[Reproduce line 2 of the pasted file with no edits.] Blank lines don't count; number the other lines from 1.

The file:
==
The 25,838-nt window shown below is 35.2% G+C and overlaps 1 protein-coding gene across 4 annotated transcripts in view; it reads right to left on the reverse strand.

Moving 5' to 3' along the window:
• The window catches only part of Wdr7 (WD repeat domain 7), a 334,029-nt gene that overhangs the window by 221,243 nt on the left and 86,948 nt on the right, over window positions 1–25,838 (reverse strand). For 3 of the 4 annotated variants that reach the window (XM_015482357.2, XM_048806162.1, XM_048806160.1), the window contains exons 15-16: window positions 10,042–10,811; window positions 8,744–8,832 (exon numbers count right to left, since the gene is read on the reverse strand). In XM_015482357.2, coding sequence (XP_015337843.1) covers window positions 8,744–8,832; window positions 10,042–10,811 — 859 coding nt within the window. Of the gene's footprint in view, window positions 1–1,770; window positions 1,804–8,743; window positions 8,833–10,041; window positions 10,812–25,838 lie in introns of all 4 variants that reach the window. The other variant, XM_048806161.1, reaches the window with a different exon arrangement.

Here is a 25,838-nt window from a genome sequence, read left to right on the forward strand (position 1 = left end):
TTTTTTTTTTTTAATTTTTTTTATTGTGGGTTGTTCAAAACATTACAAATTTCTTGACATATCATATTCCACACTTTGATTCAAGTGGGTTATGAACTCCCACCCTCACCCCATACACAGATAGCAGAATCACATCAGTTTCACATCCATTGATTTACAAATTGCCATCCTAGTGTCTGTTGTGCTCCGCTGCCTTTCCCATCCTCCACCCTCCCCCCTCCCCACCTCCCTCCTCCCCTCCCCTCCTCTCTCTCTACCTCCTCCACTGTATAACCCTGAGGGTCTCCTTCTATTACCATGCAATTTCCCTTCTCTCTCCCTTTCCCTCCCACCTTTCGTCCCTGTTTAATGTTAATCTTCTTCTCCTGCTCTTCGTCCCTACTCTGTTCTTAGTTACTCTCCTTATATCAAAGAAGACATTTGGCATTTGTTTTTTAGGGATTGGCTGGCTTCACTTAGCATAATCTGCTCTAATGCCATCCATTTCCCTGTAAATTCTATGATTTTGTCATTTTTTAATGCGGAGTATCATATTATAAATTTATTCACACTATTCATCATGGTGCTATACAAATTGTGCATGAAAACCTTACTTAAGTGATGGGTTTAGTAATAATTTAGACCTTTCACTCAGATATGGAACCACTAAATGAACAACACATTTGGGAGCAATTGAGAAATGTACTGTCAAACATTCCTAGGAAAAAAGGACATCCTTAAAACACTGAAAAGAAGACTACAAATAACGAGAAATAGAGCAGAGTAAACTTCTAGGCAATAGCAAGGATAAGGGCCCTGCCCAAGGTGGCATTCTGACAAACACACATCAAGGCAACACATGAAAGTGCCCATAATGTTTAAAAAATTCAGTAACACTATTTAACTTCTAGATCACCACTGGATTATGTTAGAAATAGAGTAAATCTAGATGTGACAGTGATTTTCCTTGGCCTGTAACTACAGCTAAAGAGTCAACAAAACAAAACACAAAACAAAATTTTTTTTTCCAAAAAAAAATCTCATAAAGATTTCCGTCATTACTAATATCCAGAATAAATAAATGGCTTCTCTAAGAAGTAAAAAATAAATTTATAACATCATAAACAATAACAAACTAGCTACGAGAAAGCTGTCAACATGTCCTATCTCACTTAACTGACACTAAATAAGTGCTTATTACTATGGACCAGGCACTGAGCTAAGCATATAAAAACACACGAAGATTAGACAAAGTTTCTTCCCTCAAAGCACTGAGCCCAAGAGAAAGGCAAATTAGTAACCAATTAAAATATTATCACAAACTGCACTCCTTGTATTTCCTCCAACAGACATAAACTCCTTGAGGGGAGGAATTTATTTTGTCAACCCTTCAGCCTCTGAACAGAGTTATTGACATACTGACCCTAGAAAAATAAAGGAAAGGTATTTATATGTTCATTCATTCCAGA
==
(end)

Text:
Moving 5' to 3' along the window: